I am interested in putting together a tennis ball launcher.

It's accuracy/precision are not important. Even varying distance by ~50% or more per shot doesn't matter (it's for my dogs).

What type of solenoid can I use to drive this in a hollow tube, like the picture?

If this is impractical please give an actual reason.

I would also like to be able to drive this with a reasonably sized battery (12-24V; I could use a car battery but hopefully that is not required).

A tennis ball weighs (58.5g). Lets say that it needs to launch the tennis ball upwards ~6m

$$ H = v^2/(2g) = 6m $$ $$ v=\sqrt{(12*g)}=10.8 \frac ms $$ $$ E_k = (m*v^2)/2 = \frac{58.5*117.6}2 = 3.43 J $$

Likewise the energy stored in a capacitor is: $$ E_c = \frac{C*V^2}{2} $$ If I discharge from a capacitor to achieve this energy quickly, (lets say 24V) $$ C = \frac{E_c}{2V^2} = 3mF $$

Rough sketch: goofy sketch

Any inputs are appreciated

  • 3
    \$\begingroup\$ Tennis ball launchers are readily available. Why should we be bothered to engineer a new one? Besides, this is more of a mechanical design question than an electronic one. \$\endgroup\$
    – Dave Tweed
    Jul 25, 2016 at 22:25
  • 2
    \$\begingroup\$ I'm voting to close this question as off-topic because this is mechanical engineering \$\endgroup\$ Jul 26, 2016 at 0:45
  • 1
    \$\begingroup\$ I'm sorry you're getting so worked up; truly. I'm impressed by your question and your research. As Scott said, we're trying to help you out. You already have two answers, one of which says to go mechanical. And a bunch of experienced people trying to lead you in a helpful direction (to the appropriate tech, and the appropriate Stack). Before you claim hypocrisy, please note the difference between comments and answers. I think your project is cool. I hope you make something work. And if you can do it with an unassisted solenoid, come back and show us! Maybe we're all missing something... \$\endgroup\$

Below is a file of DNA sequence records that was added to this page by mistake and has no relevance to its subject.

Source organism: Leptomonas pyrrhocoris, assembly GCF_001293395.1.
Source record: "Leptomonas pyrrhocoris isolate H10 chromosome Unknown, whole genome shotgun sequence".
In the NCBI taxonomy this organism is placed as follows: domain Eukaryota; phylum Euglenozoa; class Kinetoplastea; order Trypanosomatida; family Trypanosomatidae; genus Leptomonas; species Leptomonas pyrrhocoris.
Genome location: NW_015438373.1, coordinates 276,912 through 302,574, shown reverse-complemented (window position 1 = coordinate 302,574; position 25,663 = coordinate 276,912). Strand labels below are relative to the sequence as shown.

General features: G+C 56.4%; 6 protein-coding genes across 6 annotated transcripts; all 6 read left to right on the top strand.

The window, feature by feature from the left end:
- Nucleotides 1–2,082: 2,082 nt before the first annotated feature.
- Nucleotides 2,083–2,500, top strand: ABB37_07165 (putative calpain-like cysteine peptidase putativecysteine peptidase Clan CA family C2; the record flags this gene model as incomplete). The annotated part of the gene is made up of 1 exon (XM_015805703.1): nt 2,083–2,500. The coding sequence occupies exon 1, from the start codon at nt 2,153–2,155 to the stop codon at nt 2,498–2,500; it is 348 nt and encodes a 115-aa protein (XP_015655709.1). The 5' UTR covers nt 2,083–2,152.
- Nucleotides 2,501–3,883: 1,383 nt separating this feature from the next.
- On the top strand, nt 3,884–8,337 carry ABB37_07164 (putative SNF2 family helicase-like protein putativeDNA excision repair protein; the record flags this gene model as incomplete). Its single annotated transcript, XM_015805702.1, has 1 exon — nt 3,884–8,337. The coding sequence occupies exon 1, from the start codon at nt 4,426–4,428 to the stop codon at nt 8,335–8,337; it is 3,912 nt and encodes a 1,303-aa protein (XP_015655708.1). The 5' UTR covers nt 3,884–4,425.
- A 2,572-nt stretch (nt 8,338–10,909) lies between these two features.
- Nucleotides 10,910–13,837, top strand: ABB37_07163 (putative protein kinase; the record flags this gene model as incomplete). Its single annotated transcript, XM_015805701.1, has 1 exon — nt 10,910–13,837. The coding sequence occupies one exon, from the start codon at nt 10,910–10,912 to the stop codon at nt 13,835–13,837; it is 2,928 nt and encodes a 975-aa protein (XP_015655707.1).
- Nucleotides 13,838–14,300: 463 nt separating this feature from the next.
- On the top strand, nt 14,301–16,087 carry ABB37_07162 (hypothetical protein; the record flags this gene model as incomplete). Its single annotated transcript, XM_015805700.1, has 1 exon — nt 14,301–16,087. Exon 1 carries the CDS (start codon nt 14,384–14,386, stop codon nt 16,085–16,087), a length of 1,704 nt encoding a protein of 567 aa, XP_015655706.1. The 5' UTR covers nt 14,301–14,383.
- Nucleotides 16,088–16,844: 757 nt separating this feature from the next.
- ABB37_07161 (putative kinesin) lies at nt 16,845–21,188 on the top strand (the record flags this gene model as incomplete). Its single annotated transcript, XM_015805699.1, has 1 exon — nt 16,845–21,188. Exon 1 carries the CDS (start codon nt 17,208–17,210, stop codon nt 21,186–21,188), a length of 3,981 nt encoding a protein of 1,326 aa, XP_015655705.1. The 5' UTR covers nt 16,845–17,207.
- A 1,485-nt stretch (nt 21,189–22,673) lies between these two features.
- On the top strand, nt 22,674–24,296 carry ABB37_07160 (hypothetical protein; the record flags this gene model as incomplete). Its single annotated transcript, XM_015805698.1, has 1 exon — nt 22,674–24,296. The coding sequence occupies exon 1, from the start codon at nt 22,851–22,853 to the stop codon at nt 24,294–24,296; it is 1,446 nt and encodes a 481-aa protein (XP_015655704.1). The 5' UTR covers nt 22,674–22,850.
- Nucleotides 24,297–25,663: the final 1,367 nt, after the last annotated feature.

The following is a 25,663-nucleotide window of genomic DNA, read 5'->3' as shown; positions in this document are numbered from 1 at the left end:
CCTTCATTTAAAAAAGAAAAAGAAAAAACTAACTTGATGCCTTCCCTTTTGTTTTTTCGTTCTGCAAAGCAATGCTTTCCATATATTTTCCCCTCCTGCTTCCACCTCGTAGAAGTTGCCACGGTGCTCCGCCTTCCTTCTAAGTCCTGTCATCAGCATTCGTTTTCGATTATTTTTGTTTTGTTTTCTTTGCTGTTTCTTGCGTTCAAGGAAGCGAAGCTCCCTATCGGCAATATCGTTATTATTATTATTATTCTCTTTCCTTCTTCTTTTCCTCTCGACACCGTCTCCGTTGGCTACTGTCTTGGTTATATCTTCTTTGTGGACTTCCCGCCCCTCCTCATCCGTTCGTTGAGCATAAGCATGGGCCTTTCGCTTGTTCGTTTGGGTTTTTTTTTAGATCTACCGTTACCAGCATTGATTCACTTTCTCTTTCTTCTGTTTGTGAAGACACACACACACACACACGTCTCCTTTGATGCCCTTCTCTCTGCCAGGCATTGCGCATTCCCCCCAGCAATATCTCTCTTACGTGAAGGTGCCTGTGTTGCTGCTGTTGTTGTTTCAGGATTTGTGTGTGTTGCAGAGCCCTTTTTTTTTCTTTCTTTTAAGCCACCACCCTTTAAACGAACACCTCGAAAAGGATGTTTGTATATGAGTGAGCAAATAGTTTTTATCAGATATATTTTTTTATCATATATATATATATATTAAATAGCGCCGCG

– bitsmack
    Jul 26, 2016 at 3:23
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    \$\begingroup\$ Oh, and by the way, nobody thinks your question is a bad one! That would manifest as downvotes ;) Having it closed so it can be asked elsewhere isn't any kind of insult. \$\endgroup\$
    – bitsmack
    Jul 26, 2016 at 3:26
  • 1
    \$\begingroup\$ Thanks for the comments, sorry for misunderstanding the intent. \$\endgroup\$
    – jbord39
    Jul 26, 2016 at 6:19

2 Answers 2


The component you are describing is generally called a "solenoid" in the EE field. Be aware that the term "solenoid" has other meanings within the EE world as well. But here I am referring to the generally available component known by that name.

A solenoid is a coil of wire wound on a tube. The tube generally has a circular cross-section. Inside that tube is an iron "plunger". The plunger is often spring loaded so it will have a preferred position in the tube.

When voltage is applied to the coil, the plunger will rapidly move from its resting position to its activated position. The displacement between these two positions is generally about 1/4 to 1 inch, but this is part of the design of the solenoid and can be made to vary according to certain geometric parameters inherent in the design of the solenoid.